Microsoft boss Steve Ballmer is finally admitting what everyone has been thinking: Microsoft made a huge mistake with the Surface RT tablet.

Last week, the company disclosed that it lost over $900 million on the low-selling tablet computer, and during an internal Microsoft event this week, Ballmer put the disaster into simple, understated terms, The Verge and Neowin separately reported.

"We built a few more devices than we could sell," Ballmer reportedly said.

Despite some good reviews, Microsoft had an extraordinarily difficult time getting the Surface off of shelves, and an overwhelming number of Surface RT tablets have been left unsold. If you break down the $900 million Microsoft lost on the Surface RT, it comes out to about 6 million unsold devices.

Still, Microsoft is working on the next generation of the tablet, and internal response to the new device has been positive at Microsoft, Neowin reports.

It's not just the Surface that has been letting the company down; Microsoft is not selling enough Windows products in general. But Microsoft does have one bright spot: Windows Phone 8 is beating BlackBerry for the coveted No. 3 spot in the smartphone market.

Earlier on HuffPost:

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  • 'It Is Undercooked'

    <a href="">Gizmodo's Sam Biddle</a> had plenty to praise for the Surface RT -- for its design, its version of Internet Explorer -- before listing a litany of flaws and recommending not buying it. Wrote Biddle: <blockquote>We're not there yet. Surface is a fantastic promise, and holds fantastic potential. But while potential is worth your attention, it's not worth your paycheck. Surface RT gets so many things right, and pulls so many good things together into one package. But it is undercooked.</blockquote>

  • 'Yes, You Can Use It As Your Only Computer'

    Like Biddle, <a href="">Wired's Mat Honan</a> complained about typing difficulties and lack of apps, but overall was pleased. <blockquote>Yes, you can use it as your only computer. I would never have made that claim about an iPad or Android tablet. But if you only need to live in Microsoft Office and the web and e-mail, and use your computer for media consumption, you’ll do great with this. I used it as my primary computer for several days. There were applications I missed, and I would never want it to be my only computer (the keyboard and screen are just too small) but it worked. I was fine.</blockquote>

  • 'A Brilliantly Conceived Machine Whose Hardware Will Take Your Breath away — But Whose Software Will Take Away Your Patience'

    <a href="">The New York Times' David Pogue</a> laments the "split personality" of the tablet: It's hardware is beautiful, it's software is heartbreaking. "In time, maybe the Windows RT apps will come. Maybe the snags will get fixed. Maybe people will solve the superimposed puzzle of Windows RT and Windows 8," Pogue writes hopefully. "Until then, the Surface is a brilliantly conceived machine whose hardware will take your breath away — but whose software will take away your patience."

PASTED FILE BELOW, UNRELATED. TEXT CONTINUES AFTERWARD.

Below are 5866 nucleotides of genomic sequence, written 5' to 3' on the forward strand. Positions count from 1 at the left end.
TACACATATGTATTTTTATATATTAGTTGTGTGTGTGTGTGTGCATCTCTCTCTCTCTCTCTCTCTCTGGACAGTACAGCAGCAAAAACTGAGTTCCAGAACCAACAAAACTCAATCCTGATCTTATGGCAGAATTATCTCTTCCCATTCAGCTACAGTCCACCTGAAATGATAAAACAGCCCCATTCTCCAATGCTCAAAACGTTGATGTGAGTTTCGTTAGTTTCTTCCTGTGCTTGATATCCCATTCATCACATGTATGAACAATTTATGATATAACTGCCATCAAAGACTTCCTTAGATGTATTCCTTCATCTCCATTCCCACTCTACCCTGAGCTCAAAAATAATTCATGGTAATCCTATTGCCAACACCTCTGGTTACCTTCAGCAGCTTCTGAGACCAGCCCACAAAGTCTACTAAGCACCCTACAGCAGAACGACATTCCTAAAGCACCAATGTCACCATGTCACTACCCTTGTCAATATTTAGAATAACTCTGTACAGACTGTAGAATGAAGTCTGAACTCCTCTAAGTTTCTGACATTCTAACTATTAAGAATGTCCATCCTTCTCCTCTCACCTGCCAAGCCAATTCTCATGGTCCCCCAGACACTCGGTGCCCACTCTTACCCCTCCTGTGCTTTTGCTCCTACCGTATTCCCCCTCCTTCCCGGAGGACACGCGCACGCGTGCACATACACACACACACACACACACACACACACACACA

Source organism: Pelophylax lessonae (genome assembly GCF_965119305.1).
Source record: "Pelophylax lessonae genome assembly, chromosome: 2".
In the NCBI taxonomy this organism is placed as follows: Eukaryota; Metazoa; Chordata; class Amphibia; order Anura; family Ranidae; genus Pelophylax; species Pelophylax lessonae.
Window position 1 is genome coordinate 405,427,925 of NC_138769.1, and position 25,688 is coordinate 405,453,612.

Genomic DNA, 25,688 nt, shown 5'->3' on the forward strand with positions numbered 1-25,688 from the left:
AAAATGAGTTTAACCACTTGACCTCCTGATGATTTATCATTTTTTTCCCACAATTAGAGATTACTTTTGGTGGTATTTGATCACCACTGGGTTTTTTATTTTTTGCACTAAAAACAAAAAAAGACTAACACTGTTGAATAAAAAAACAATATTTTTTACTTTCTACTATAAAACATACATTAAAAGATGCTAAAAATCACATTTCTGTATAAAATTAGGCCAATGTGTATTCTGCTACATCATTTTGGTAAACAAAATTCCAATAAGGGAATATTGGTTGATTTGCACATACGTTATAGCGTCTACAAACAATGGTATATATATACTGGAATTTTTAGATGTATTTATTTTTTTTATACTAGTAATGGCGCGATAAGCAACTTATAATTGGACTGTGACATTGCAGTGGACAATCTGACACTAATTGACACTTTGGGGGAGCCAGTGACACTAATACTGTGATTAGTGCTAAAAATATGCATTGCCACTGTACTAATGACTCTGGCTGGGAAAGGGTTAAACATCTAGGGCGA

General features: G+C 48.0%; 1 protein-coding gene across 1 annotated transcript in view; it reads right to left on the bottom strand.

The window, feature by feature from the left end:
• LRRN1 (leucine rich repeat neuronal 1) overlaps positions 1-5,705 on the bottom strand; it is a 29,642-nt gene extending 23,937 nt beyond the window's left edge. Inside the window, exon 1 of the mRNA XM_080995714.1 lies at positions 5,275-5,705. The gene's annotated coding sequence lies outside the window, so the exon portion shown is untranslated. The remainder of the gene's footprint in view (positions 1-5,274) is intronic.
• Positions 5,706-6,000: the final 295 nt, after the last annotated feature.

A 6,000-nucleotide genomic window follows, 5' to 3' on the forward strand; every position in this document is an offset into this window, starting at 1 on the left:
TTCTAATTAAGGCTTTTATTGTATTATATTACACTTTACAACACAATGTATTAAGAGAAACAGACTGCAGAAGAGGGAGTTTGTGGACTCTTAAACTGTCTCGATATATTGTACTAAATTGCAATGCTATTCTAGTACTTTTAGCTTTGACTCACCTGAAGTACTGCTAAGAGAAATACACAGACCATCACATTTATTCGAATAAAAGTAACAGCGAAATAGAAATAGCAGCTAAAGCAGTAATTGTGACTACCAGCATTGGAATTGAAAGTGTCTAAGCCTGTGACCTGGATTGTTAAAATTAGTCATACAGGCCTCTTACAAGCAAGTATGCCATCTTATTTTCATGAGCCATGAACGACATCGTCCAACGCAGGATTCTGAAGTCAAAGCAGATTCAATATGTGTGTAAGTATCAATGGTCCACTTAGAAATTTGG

• 'A Slate Upon Which You Can Get Some Serious Work Done'

    <a href="">Engadget's Tim Stevens</a> makes another distinction: Between those who want a tablet to create or to consumer. The former, he says, will want to look closely at the Surface RT. From Stevens' review: <blockquote>The Microsoft Surface with Windows RT's $499 starting MSRP means those thinking about making the investment here will be carefully cross-shopping against same-priced offerings from Apple, ASUS and others. Where does this one rate? Very well -- but very differently. While those devices are primarily targeted at content-hungry consumers, the Surface is a slate upon which you can get some serious work done, and do so comfortably. You can't always say that of the competition.</blockquote>

  • 'Surface RT Isn’t A Tablet'

    Ultimately concluding that consumers should wait out this generation of Surfaces until Microsoft does some improvements, <a href="">TechCrunch's Matt Burns</a> argues that this really isn't a tablet: "It’s not a legitimate alternative to the iPad or Galaxy Note 10.1. That’s not a bad thing," he says. "With the Touch Covers, the Surface RT is a fine alternative to a laptop, offering a slightly limited Windows experience in a small, versatile form. Just don’t call it an iPad killer."

  • 'Surface Is The Most Flexible Tablet I've Ever Used'

    <a href="">Tech blogger Anand Shimpi</a> called the tablet "recommendable" in a generally positive review. He writes thus: <blockquote>Surface is the most flexible tablet I've ever used. Through two seemingly simple additions to the design (but incredibly complex to actually develop and implement), Microsoft took a tablet and turned it into something much more. If you're frustrated by productivity limits of currently available tablets, Surface really seems to be the right formula for a solution. </blockquote>

  • 'It May Give You The Productivity Some Miss In Other Tablets'

    <a href="">The Wall Street Journal's Walter S. Mossberg </a>argues that if you can look past the flaws (mediocre battery life, poor app selection) buyers who want productivity out of their tablets should consider the Surface RT. "Microsoft's Surface is a tablet with some pluses: the major Office apps and nice, optional keyboards," he writes. "If you can live with its tiny number of third-party apps, and somewhat disappointing battery life, it may give you the productivity some miss in other tablets."